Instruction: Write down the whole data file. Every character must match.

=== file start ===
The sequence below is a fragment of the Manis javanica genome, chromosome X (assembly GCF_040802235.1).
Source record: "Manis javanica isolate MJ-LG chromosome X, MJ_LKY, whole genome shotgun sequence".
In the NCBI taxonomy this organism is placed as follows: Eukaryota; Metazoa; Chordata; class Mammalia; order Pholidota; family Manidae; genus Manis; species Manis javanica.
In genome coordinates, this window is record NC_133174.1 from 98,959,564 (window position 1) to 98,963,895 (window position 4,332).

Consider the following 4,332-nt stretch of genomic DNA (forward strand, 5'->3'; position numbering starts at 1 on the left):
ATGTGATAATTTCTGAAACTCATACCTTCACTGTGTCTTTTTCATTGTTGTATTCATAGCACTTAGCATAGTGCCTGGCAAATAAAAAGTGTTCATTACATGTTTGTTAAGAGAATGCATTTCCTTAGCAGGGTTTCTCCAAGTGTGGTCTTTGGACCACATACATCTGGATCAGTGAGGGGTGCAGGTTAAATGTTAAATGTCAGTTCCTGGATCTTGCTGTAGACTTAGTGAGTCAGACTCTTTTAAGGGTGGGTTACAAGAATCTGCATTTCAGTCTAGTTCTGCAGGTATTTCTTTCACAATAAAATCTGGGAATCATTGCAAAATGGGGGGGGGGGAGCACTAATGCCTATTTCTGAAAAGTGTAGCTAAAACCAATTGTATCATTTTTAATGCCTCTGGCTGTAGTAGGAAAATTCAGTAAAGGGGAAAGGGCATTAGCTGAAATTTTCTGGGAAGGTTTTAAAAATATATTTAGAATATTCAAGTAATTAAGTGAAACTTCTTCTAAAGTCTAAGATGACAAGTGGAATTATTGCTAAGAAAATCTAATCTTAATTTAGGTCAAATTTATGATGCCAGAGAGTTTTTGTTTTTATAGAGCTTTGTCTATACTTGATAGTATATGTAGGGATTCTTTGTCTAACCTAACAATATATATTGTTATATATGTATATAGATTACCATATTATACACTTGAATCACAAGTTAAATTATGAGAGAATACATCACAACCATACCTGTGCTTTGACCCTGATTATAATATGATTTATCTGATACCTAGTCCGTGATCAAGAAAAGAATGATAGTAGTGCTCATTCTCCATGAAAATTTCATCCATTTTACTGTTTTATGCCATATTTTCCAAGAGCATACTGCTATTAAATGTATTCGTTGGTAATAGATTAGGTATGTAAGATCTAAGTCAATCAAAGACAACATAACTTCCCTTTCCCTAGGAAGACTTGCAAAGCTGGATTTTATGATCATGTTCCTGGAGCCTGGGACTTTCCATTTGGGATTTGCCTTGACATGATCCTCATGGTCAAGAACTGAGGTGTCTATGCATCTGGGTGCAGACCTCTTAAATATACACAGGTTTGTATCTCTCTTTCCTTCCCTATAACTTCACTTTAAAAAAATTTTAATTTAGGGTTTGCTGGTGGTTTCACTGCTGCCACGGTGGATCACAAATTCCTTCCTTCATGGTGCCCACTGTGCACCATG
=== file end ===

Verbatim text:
The sequence below is a fragment of the Manis javanica genome, chromosome X (assembly GCF_040802235.1).
Source record: "Manis javanica isolate MJ-LG chromosome X, MJ_LKY, whole genome shotgun sequence".
In the NCBI taxonomy this organism is placed as follows: Eukaryota; Metazoa; Chordata; class Mammalia; order Pholidota; family Manidae; genus Manis; species Manis javanica.
In genome coordinates, this window is record NC_133174.1 from 98,959,564 (window position 1) to 98,963,895 (window position 4,332).

Consider the following 4,332-nt stretch of genomic DNA (forward strand, 5'->3'; position numbering starts at 1 on the left):
ATGTGATAATTTCTGAAACTCATACCTTCACTGTGTCTTTTTCATTGTTGTATTCATAGCACTTAGCATAGTGCCTGGCAAATAAAAAGTGTTCATTACATGTTTGTTAAGAGAATGCATTTCCTTAGCAGGGTTTCTCCAAGTGTGGTCTTTGGACCACATACATCTGGATCAGTGAGGGGTGCAGGTTAAATGTTAAATGTCAGTTCCTGGATCTTGCTGTAGACTTAGTGAGTCAGACTCTTTTAAGGGTGGGTTACAAGAATCTGCATTTCAGTCTAGTTCTGCAGGTATTTCTTTCACAATAAAATCTGGGAATCATTGCAAAATGGGGGGGGGGGAGCACTAATGCCTATTTCTGAAAAGTGTAGCTAAAACCAATTGTATCATTTTTAATGCCTCTGGCTGTAGTAGGAAAATTCAGTAAAGGGGAAAGGGCATTAGCTGAAATTTTCTGGGAAGGTTTTAAAAATATATTTAGAATATTCAAGTAATTAAGTGAAACTTCTTCTAAAGTCTAAGATGACAAGTGGAATTATTGCTAAGAAAATCTAATCTTAATTTAGGTCAAATTTATGATGCCAGAGAGTTTTTGTTTTTATAGAGCTTTGTCTATACTTGATAGTATATGTAGGGATTCTTTGTCTAACCTAACAATATATATTGTTATATATGTATATAGATTACCATATTATACACTTGAATCACAAGTTAAATTATGAGAGAATACATCACAACCATACCTGTGCTTTGACCCTGATTATAATATGATTTATCTGATACCTAGTCCGTGATCAAGAAAAGAATGATAGTAGTGCTCATTCTCCATGAAAATTTCATCCATTTTACTGTTTTATGCCATATTTTCCAAGAGCATACTGCTATTAAATGTATTCGTTGGTAATAGATTAGGTATGTAAGATCTAAGTCAATCAAAGACAACATAACTTCCCTTTCCCTAGGAAGACTTGCAAAGCTGGATTTTATGATCATGTTCCTGGAGCCTGGGACTTTCCATTTGGGATTTGCCTTGACATGATCCTCATGGTCAAGAACTGAGGTGTCTATGCATCTGGGTGCAGACCTCTTAAATATACACAGGTTTGTATCTCTCTTTCCTTCCCTATAACTTCACTTTAAAAAAATTTTAATTTAGGGTTTGCTGGTGGTTTCACTGCTGCCACGGTGGATCACAAATTCCTTCCTTCATGGTGCCCACTGTGCACCATG